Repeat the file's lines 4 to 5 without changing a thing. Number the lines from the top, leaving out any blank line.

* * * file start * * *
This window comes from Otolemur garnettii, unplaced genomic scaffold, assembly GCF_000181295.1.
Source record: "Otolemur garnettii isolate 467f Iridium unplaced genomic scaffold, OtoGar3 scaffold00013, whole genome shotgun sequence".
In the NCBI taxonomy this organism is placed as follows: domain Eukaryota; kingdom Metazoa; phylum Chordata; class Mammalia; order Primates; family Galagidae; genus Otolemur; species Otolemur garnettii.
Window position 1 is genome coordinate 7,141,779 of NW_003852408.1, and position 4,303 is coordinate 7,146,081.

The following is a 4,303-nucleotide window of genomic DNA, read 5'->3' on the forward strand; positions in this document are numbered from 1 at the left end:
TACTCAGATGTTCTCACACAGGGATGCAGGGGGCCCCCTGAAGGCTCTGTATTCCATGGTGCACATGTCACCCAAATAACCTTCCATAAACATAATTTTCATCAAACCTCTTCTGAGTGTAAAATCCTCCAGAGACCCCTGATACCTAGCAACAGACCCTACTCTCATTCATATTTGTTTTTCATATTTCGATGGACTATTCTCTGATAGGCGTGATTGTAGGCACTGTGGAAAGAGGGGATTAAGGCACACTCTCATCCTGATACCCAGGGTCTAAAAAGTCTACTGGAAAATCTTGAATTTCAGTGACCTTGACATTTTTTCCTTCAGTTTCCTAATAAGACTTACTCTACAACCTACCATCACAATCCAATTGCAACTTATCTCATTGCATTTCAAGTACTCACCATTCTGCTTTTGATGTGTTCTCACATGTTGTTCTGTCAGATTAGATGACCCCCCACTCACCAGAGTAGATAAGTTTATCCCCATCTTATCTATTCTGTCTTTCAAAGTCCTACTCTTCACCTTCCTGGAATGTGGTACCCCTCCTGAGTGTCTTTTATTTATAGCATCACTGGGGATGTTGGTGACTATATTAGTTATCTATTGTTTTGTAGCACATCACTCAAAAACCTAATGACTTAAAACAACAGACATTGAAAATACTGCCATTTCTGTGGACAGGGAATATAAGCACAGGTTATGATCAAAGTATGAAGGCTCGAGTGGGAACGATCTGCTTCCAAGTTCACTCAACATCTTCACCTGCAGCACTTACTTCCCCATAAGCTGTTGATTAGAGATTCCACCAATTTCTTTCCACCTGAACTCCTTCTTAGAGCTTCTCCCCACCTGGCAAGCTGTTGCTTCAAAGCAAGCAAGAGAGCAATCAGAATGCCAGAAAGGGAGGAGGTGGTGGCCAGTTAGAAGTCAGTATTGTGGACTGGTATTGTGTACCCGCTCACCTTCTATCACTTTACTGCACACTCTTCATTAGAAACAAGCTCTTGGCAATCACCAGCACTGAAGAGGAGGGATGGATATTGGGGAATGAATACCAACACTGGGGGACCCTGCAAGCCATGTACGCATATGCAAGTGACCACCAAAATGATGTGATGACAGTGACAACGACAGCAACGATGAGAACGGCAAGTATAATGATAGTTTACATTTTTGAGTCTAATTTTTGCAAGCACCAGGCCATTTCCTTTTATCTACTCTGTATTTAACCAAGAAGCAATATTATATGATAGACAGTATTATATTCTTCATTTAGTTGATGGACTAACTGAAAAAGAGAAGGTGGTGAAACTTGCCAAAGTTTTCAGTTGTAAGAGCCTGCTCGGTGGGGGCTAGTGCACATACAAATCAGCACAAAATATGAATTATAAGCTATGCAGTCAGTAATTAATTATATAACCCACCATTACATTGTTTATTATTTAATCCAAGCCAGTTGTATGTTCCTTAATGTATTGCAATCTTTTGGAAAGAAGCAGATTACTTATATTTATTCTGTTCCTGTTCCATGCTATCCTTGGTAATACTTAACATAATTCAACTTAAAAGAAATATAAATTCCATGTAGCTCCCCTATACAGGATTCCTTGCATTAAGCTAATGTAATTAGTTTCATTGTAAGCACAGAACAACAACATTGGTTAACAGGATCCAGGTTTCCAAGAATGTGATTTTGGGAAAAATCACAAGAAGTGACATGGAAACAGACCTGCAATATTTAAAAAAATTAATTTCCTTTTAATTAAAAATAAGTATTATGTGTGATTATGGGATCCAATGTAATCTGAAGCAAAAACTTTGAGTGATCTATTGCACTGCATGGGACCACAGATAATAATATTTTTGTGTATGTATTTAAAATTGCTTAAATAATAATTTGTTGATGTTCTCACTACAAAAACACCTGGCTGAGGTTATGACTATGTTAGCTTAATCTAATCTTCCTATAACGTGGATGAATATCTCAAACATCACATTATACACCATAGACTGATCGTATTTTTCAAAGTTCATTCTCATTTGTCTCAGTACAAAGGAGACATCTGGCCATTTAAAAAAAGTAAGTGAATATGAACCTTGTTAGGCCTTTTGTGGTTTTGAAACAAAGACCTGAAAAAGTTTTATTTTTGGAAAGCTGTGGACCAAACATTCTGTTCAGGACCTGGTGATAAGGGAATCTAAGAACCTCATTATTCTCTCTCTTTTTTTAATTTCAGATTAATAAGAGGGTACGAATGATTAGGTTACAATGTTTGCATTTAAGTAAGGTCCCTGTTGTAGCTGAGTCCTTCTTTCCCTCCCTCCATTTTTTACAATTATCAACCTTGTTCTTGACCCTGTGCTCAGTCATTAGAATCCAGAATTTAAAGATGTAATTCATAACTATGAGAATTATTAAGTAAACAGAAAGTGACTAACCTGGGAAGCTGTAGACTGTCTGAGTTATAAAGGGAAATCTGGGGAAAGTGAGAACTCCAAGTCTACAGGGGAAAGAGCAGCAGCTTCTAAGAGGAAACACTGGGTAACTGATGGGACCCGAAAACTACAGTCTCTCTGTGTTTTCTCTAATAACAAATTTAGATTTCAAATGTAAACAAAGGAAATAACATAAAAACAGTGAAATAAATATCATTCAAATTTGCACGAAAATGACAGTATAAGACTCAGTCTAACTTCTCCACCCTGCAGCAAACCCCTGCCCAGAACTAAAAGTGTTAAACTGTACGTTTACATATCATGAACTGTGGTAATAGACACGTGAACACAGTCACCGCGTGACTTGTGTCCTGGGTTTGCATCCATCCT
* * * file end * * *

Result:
Window position 1 is genome coordinate 7,141,779 of NW_003852408.1, and position 4,303 is coordinate 7,146,081.

The following is a 4,303-nucleotide window of genomic DNA, read 5'->3' on the forward strand; positions in this document are numbered from 1 at the left end: